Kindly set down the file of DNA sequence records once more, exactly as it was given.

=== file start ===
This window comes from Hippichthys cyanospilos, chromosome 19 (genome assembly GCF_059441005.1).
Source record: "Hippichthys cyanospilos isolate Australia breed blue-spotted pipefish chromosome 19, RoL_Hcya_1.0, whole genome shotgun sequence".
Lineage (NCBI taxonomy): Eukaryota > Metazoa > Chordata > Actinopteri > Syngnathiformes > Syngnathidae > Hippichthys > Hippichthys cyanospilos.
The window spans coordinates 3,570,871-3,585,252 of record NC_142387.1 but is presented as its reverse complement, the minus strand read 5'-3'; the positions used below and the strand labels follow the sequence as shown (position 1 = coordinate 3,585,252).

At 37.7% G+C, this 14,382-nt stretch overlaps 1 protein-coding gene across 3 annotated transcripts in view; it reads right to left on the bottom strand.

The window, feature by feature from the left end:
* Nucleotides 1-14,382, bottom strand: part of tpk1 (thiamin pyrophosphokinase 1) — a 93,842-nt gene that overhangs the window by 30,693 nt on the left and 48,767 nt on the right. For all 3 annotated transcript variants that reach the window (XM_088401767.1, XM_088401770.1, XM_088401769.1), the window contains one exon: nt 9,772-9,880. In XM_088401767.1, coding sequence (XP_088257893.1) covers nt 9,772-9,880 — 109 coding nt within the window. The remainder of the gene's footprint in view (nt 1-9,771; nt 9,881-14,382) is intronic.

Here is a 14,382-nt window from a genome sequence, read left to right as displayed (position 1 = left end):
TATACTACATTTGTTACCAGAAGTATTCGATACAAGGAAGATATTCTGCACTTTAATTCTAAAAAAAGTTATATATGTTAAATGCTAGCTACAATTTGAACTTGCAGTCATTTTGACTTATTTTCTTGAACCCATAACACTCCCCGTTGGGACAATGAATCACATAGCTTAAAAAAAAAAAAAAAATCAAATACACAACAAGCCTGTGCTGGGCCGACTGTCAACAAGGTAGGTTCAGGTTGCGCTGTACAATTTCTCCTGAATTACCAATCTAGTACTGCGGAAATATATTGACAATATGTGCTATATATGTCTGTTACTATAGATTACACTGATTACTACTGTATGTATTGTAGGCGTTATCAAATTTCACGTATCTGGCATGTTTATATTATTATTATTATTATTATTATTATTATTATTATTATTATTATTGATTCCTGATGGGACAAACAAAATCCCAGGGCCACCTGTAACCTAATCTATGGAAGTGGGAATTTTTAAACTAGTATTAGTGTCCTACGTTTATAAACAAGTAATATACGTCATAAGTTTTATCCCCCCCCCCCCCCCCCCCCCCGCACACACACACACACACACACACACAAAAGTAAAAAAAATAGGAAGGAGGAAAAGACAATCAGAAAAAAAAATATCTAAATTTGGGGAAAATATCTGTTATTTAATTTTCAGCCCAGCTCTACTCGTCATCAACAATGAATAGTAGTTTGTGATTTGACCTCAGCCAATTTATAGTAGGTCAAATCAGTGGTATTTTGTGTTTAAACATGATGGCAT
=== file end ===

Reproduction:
This window comes from Hippichthys cyanospilos, chromosome 19 (genome assembly GCF_059441005.1).
Source record: "Hippichthys cyanospilos isolate Australia breed blue-spotted pipefish chromosome 19, RoL_Hcya_1.0, whole genome shotgun sequence".
Lineage (NCBI taxonomy): Eukaryota > Metazoa > Chordata > Actinopteri > Syngnathiformes > Syngnathidae > Hippichthys > Hippichthys cyanospilos.
The window spans coordinates 3,570,871-3,585,252 of record NC_142387.1 but is presented as its reverse complement, the minus strand read 5'-3'; the positions used below and the strand labels follow the sequence as shown (position 1 = coordinate 3,585,252).

At 37.7% G+C, this 14,382-nt stretch overlaps 1 protein-coding gene across 3 annotated transcripts in view; it reads right to left on the bottom strand.

The window, feature by feature from the left end:
* Nucleotides 1-14,382, bottom strand: part of tpk1 (thiamin pyrophosphokinase 1) — a 93,842-nt gene that overhangs the window by 30,693 nt on the left and 48,767 nt on the right. For all 3 annotated transcript variants that reach the window (XM_088401767.1, XM_088401770.1, XM_088401769.1), the window contains one exon: nt 9,772-9,880. In XM_088401767.1, coding sequence (XP_088257893.1) covers nt 9,772-9,880 — 109 coding nt within the window. The remainder of the gene's footprint in view (nt 1-9,771; nt 9,881-14,382) is intronic.

Here is a 14,382-nt window from a genome sequence, read left to right as displayed (position 1 = left end):
TATACTACATTTGTTACCAGAAGTATTCGATACAAGGAAGATATTCTGCACTTTAATTCTAAAAAAAGTTATATATGTTAAATGCTAGCTACAATTTGAACTTGCAGTCATTTTGACTTATTTTCTTGAACCCATAACACTCCCCGTTGGGACAATGAATCACATAGCTTAAAAAAAAAAAAAAAATCAAATACACAACAAGCCTGTGCTGGGCCGACTGTCAACAAGGTAGGTTCAGGTTGCGCTGTACAATTTCTCCTGAATTACCAATCTAGTACTGCGGAAATATATTGACAATATGTGCTATATATGTCTGTTACTATAGATTACACTGATTACTACTGTATGTATTGTAGGCGTTATCAAATTTCACGTATCTGGCATGTTTATATTATTATTATTATTATTATTATTATTATTATTATTATTATTATTGATTCCTGATGGGACAAACAAAATCCCAGGGCCACCTGTAACCTAATCTATGGAAGTGGGAATTTTTAAACTAGTATTAGTGTCCTACGTTTATAAACAAGTAATATACGTCATAAGTTTTATCCCCCCCCCCCCCCCCCCCCCCGCACACACACACACACACACACACACAAAAGTAAAAAAAATAGGAAGGAGGAAAAGACAATCAGAAAAAAAAATATCTAAATTTGGGGAAAATATCTGTTATTTAATTTTCAGCCCAGCTCTACTCGTCATCAACAATGAATAGTAGTTTGTGATTTGACCTCAGCCAATTTATAGTAGGTCAAATCAGTGGTATTTTGTGTTTAAACATGATGGCAT